Beanie

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#4
I think how you start is find a mentor you really trust.
I can tell you while I've been looking for my next dog, I have contacted people I do not know and have never been in the same circles with, and when I tell them where my dogs come from, they are very very happy to not only tell me what they have brewing but also refer me to other people. People know my breeder and the lines I have and having that relationship established has made my life easier. It is also how I got Payton on a full contract - more or less my breeder said "I have a buyer who wants this one and she wants him on full registration, no co-own" and the breeder said "okee-doke!"

As to why I'm considering breeding, it's because there aren't many breeders out there actually producing nice, all-around dogs. The split between show and working has gotten more pronounced just in the ten years I have had Auggie. There's also a real lack of breeders putting their dogs on sheep. If I want a nice, all-around dog who has the structure to succeed in ANY ring I take him in - show or agility or herding - as well as the drive and temperament to work when asked, it kinda looks like I'm going to have to produce it myself.

I agree there are a lot of reasons a dog who is considered breedable might not have a CH. Payton does not and unless I send him out with a handler he probably will not. In my ideal world I would want him to have the CH, and in the future, other dogs I will pursue it. Is it my main interest? NOPE, confo sounds horribly boring to me actually, but I will do it to achieve the full picture I'm looking for.
There's also the argument against confo, where what is being put up may not actually be a form-follows-function structure (or even what's actually in the standard.) This isn't 100% untrue in shelties although I don't feel it has gotten to the extreme, where a well structured dog will not win. So I don't feel, for working dogs, conformation is necessarily a means to show your dog is appropriately built for the expected work, whatever that might be. In a working breed, I like the CH, but I really like the sport/working titles more. If a dog has good structure when I put my hands on it, the health testing is correct, and they are doing well in sports, I don't mind the missing CH.
ALL THAT SAID I still prefer titles from both arenas, and the show/working split makes me sad so I really just don't feel like the majority of shelties specifically couldn't/shouldn't have both... at least right now. Ring trends may change and so too might my feelings on the subject.

In a way I think the only reason most people really get into confo is to prove breedability - so I don't think many people are into it when they don't breed or aren't somehow involved with people who want to breed said animal (breeder has asked them to show so they can breed the dog later.) I think mostly it's younger kids who get into showing just because they want to show dogs, not working to prove breedability, because I don't think kids think like that LOL. But I also think they probably get a lot of dogs from that second group so the end result is kind of the same.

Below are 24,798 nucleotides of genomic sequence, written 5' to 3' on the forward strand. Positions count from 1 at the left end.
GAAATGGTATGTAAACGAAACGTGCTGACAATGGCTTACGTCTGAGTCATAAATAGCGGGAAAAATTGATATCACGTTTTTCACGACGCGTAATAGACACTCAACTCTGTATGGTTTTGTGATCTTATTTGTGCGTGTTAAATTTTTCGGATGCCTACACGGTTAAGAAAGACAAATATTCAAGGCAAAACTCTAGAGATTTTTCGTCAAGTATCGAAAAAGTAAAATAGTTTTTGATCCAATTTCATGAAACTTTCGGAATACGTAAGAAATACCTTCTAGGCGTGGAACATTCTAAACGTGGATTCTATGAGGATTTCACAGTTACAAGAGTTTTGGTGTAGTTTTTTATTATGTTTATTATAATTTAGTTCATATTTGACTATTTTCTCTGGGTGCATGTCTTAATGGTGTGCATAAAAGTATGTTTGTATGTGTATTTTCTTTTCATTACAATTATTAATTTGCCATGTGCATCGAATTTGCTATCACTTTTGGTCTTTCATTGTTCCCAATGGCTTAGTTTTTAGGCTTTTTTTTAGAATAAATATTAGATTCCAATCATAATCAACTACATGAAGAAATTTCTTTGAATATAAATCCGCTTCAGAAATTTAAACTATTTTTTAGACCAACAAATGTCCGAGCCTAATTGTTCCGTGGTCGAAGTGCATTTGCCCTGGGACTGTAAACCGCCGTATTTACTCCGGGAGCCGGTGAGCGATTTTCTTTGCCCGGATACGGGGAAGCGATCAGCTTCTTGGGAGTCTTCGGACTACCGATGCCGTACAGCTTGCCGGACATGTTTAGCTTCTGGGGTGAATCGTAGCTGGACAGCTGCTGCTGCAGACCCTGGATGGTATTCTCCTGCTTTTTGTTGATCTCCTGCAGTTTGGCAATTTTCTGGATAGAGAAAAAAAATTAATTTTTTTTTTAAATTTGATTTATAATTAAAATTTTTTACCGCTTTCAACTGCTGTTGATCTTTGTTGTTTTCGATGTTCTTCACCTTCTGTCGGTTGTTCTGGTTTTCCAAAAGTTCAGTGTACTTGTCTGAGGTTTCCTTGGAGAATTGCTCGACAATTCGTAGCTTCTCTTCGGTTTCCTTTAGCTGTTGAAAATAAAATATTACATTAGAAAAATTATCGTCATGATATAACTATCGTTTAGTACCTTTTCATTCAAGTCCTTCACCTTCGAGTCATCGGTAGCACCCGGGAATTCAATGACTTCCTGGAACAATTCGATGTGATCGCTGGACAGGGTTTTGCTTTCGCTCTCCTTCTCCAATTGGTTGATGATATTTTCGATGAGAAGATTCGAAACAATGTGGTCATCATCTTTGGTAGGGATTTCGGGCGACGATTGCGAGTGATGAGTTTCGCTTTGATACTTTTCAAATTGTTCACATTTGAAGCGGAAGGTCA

Also get dogs. So much easier than having bitches.
 

Elrohwen

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#5
I think how you start is find a mentor you really trust.
I can tell you while I've been looking for my next dog, I have contacted people I do not know and have never been in the same circles with, and when I tell them where my dogs come from, they are very very happy to not only tell me what they have brewing but also refer me to other people. People know my breeder and the lines I have and having that relationship established has made my life easier. It is also how I got Payton on a full contract - more or less my breeder said "I have a buyer who wants this one and she wants him on full registration, no co-own" and the breeder said "okee-doke!"
So much this. I went to a few people to get my first dog, and convince them of why I was a good owner, but now I could go to almost anybody and they would be happy to work with me and provide me with a breeding/show quality dog.

ALL THAT SAID I still prefer titles from both arenas, and the show/working split makes me sad so I really just don't feel like the majority of shelties specifically couldn't/shouldn't have both... at least right now. Ring trends may change and so too might my feelings on the subject.
I feel the same about my breed. There is no real split, so a nicely built dog from anybody's lines should be able to achieve a CH. And it's really not hard in my breed at all. In other breeds it takes a certain type of dog and a ton of training and showing and I can see why people would skip it or not even want it. But in my breed it's not that hard, just get your dog out there and get the CH if you're going to breed it. There are special circumstances of course, those will always happen, but in my breed a CH isn't usually that much to ask.

In a way I think the only reason most people really get into confo is to prove breedability - so I don't think many people are into it when they don't breed or aren't somehow involved with people who want to breed said animal (breeder has asked them to show so they can breed the dog later.) I think mostly it's younger kids who get into showing just because they want to show dogs, not working to prove breedability, because I don't think kids think like that LOL. But I also think they probably get a lot of dogs from that second group so the end result is kind of the same.